A second group of essays explores Cather’s relationship with the visual arts and music, “culture” in its most obvious form. Commentators have only recently begun to recognize the full extent of Cather’s achievements as a cultural critic and as a writer with a profound and idiosyncratic enthusiasm not only for literature but also for music, theater, and the visual arts. Because of the major anthologies of Cather’s late-nineteenth-century journalistic writings and reviews—The World and the Parish and The Kingdom of Art—literary historians have long had access to and have acknowledged the quality of her early writings on the visual and performing arts (and the Cather Journalism Project, produced by the Willa Cather Archive, will soon provide digital access to these writings in the form in which they originally appeared in newspaper and magazines). Essays in this group broaden and deepen this critical tradition by considering how turn-of-the-century visual arts shaped her fiction. Other essays suggest that the representation of music and musicians remains a fertile area for inquiry: Richard Giannone’s Music in Willa Cather’s Fiction (1968) inaugurated but did not conclude scholarly inquiry on this topic. From direct quotations from arias or popular songs to plots centered on performance or artistic apprenticeship, Cather’s fiction teems with knowledge of the arts.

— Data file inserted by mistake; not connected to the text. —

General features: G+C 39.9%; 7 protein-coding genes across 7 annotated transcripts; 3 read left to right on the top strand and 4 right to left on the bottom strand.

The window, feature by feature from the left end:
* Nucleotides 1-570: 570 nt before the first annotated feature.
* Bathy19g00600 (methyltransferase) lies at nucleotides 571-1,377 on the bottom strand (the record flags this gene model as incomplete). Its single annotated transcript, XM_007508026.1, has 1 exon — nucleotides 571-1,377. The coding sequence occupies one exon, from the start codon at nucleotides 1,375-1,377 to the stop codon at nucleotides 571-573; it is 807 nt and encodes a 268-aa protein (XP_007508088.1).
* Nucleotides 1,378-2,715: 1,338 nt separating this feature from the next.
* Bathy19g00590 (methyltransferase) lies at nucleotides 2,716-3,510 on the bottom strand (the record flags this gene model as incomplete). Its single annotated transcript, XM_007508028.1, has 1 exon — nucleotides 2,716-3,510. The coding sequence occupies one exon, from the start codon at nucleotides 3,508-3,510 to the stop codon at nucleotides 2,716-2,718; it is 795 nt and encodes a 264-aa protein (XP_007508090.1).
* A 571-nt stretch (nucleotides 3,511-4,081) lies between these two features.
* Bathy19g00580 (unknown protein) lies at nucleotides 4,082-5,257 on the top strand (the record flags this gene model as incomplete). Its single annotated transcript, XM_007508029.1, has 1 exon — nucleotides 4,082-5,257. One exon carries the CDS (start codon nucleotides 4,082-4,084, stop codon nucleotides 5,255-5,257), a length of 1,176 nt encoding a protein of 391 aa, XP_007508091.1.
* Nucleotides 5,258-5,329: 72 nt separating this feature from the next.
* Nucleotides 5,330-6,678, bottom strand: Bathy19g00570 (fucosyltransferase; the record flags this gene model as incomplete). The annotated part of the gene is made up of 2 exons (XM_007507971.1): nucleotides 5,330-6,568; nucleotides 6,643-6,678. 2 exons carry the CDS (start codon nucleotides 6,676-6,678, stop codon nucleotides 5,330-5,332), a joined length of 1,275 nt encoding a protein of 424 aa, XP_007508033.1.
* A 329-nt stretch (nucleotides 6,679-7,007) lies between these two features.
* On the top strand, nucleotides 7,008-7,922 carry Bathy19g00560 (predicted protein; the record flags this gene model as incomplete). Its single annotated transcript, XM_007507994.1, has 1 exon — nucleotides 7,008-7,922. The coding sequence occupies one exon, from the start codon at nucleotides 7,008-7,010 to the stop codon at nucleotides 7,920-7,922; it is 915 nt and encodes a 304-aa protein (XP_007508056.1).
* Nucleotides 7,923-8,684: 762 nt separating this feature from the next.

The cluster of essays on Cather and place begins with essays on Cather’s West, a region that was both real and an imagined subject of an expanding range of stories and images in the early twentieth century. John Swift charts Cather’s engagement with the West and the Western in an essay that links her to one of the major figures in the growth of Western genre fiction. In “Willa Cather in and out of Zane Grey’s West,” Swift emphasizes the importance if this commodified form of the West to the American national project in the region. Swift, like many other critics, identifies the Southwest as a major site for Cather’s imaginative rendering of the modern and reactions against the modern, and in particular, what cultural historian T. Jackson Lears calls antimodernism. Swift also brings a distinctively psychoanalytic slant to his meditation, arguing that figures such as Grey and Cather brought a therapeutic passion to their writing about this region of pueblos and mesas, a passion both individual and symptomatic of a broader cultural anxiety.